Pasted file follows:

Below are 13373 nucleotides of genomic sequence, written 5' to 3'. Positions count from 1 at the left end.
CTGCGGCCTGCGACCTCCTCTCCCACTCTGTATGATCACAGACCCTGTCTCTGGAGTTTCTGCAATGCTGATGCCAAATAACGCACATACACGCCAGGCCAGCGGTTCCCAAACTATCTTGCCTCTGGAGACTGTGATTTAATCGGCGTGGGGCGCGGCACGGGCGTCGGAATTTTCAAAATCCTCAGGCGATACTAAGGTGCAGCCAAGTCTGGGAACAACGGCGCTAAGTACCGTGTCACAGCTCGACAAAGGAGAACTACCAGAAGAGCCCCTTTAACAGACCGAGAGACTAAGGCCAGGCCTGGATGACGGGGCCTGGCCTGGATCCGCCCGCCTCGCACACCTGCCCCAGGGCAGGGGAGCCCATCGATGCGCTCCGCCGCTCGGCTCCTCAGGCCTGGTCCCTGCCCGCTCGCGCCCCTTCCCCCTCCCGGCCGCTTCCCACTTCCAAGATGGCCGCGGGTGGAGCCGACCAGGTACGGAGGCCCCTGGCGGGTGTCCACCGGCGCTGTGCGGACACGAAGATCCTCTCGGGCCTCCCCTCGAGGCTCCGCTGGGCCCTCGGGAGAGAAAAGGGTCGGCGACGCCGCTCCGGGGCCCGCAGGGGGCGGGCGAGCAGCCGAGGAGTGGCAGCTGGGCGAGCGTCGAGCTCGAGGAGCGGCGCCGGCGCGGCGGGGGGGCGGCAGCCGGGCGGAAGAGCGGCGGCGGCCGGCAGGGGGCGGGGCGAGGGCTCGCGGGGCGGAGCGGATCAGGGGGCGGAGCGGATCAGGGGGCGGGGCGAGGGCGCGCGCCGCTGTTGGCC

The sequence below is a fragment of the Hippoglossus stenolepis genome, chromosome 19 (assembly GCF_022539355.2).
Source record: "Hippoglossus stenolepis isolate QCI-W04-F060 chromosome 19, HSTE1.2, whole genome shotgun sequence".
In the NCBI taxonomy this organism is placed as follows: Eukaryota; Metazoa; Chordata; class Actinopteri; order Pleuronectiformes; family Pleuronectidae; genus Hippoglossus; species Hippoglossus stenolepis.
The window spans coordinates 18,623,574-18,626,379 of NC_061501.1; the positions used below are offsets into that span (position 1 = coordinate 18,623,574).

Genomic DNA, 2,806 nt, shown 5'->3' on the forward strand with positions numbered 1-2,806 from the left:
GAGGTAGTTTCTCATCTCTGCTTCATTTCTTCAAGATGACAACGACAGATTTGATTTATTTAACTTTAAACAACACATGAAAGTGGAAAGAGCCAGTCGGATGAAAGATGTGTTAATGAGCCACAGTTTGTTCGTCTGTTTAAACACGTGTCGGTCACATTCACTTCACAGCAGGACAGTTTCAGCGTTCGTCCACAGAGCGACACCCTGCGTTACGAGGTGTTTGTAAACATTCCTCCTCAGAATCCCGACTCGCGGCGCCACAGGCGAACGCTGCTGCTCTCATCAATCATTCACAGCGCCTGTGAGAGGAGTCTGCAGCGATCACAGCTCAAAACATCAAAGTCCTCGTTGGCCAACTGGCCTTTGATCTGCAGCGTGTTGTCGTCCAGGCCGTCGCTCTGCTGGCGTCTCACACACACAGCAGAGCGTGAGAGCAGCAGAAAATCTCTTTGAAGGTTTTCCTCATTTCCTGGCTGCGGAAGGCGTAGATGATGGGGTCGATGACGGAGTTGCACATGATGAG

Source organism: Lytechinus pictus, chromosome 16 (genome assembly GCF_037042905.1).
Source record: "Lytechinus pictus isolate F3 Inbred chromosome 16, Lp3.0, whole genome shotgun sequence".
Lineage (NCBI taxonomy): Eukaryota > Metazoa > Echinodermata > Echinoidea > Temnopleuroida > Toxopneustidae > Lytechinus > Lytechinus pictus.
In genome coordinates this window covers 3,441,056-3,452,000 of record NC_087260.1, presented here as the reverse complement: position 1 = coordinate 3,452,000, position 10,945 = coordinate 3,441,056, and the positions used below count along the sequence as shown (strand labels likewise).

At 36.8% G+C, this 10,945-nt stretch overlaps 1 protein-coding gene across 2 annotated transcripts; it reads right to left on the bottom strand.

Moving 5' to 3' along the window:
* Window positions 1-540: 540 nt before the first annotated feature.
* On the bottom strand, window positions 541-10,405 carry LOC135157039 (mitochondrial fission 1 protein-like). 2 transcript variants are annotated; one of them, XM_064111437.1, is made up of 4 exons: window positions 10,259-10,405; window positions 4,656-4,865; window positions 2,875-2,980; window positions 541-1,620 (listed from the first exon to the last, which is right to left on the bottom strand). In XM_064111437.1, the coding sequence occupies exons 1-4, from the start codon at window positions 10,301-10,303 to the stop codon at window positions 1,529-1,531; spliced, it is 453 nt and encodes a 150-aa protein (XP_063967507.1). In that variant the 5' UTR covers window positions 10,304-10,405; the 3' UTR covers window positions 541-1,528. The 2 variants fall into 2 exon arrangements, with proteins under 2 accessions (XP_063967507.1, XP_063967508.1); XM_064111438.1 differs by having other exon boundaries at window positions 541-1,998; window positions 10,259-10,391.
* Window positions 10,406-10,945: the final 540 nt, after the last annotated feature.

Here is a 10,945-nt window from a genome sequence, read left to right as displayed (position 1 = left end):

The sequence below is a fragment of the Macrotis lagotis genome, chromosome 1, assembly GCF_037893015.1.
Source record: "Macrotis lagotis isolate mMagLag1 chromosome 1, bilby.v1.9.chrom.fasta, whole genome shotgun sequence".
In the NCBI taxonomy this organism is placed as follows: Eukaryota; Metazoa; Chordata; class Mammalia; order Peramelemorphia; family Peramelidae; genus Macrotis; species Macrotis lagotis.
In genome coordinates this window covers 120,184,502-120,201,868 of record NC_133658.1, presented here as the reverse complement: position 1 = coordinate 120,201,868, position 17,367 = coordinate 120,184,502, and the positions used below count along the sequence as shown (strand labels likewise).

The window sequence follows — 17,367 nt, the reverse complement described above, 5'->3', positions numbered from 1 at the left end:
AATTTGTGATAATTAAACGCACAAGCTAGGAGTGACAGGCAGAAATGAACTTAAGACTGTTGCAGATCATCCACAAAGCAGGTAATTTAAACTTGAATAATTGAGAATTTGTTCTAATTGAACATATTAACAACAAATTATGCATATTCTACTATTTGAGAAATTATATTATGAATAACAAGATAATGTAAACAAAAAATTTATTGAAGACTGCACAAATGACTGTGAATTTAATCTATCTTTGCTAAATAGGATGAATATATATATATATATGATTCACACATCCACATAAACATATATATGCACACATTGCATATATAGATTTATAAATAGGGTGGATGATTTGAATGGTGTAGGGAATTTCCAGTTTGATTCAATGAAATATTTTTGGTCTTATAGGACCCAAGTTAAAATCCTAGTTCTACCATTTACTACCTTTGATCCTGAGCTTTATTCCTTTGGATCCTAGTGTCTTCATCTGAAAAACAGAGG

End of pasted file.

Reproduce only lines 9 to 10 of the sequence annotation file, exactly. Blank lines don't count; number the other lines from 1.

Source organism: Lytechinus pictus, chromosome 16 (genome assembly GCF_037042905.1).
Source record: "Lytechinus pictus isolate F3 Inbred chromosome 16, Lp3.0, whole genome shotgun sequence".